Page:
The Many Sad Fates of the Family Jones  by Lucy Caird

My Mum didn’t die a peaceful death. She got bitten on her toe by a rattlesnake whilst walking through the big park at night in her flip flops. She didn’t have the cell phone with her because my Dad had it that night. The poison got into her veins and stopped her heart. The next time when we saw her, she was all stiff and puffy. But her face was angry, most likely about the cell phone, I think. My Dad says she comes back in the form of a hurricane every few years or so and it’s our goddammed duty to weather the storm. He says they can call ‘em whatever they want – Irma, Katrina, Harvey, but they all Hurricane Josephine to him.

Continue reading

Compromising Phone Calls by Robert McGee

I try hard not to be too much of a cultural chauvinist, but some of the things Germans do are just wrong. Over the years I’ve learned to tolerate all manner of behaviors that made my younger self uncomfortable: people shaking hands in non-professional contexts, people not smiling when they say hello, people not knowing how to wait in lines, et cetera. I’ve even adopted a few behaviors that would strike many Americans as odd: I bag my own groceries, I don’t tip unless the person actually deserves it, and I can listen to political opponents without wanting them dead.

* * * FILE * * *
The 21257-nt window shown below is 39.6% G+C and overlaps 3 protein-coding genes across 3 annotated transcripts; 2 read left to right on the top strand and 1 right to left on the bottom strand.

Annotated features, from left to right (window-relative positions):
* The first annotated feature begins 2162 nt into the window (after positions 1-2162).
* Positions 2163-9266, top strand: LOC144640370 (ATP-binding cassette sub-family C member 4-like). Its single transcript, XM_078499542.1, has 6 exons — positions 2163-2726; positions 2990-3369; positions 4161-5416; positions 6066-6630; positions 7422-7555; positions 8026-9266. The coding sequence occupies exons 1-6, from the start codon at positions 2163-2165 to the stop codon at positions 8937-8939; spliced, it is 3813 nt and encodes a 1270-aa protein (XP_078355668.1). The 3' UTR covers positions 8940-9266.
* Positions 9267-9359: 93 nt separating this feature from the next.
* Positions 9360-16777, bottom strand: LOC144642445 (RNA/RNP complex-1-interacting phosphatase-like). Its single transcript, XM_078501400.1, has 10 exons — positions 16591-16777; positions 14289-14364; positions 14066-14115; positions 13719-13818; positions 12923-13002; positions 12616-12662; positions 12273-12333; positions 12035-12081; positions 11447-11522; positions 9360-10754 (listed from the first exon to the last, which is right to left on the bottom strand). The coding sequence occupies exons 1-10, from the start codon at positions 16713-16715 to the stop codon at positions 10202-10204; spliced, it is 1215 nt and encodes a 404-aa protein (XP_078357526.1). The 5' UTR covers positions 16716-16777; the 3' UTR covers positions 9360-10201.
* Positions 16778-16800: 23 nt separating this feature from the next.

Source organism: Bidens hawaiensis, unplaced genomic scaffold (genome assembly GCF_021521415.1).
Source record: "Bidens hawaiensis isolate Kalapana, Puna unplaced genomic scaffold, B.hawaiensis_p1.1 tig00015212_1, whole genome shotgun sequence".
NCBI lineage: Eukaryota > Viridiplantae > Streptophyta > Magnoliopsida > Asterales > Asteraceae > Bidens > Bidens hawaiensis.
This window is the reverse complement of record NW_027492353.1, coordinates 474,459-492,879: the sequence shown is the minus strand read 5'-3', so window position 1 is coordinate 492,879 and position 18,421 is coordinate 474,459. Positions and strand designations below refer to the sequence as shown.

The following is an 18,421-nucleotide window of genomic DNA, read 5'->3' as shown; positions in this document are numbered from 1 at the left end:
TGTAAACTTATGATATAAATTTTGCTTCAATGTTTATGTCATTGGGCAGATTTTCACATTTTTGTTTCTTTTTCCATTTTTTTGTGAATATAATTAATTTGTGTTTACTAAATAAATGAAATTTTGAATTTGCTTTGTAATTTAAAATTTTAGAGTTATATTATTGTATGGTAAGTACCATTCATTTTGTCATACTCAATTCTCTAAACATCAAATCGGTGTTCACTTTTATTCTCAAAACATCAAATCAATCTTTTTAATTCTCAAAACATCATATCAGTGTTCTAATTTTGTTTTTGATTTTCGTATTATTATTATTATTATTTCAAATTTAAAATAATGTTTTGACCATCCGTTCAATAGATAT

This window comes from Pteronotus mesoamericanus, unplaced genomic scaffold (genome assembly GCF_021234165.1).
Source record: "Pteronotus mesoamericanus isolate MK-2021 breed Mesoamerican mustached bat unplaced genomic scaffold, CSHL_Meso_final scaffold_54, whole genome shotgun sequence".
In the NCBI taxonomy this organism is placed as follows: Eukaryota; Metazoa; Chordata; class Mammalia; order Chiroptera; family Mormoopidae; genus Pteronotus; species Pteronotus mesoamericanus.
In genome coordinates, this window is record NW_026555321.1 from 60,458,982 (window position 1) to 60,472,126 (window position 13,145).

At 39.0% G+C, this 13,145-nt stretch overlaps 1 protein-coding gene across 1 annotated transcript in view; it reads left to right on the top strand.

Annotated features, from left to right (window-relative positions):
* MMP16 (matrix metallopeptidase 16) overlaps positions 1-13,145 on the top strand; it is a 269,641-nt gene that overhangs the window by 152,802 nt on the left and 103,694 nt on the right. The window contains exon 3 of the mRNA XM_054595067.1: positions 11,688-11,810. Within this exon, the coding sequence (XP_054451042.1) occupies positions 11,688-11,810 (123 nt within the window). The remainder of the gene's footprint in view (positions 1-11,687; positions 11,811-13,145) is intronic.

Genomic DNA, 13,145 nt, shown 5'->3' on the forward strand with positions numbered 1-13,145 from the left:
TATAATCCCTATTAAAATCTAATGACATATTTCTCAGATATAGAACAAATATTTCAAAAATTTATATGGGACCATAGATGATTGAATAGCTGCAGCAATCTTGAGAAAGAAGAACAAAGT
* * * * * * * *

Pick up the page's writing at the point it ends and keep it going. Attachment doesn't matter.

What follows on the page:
Continue reading

Giant Pandas by Z Shuff

The night I asked Lena to drop out of high school and marry me, it was freezing. We were waiting out a fall hailstorm, hunkered together under the awning of Kennywood Amusement Park’s Haunted House which was Lena’s favorite ride, even though she rode it with her eyes closed. “Oh, Lennerd,” she said, “Yes. Yes!” Afterwards, we rode the neck-whipping wooden coaster, Thunderbolt, and she was a good sport about it.

Continue reading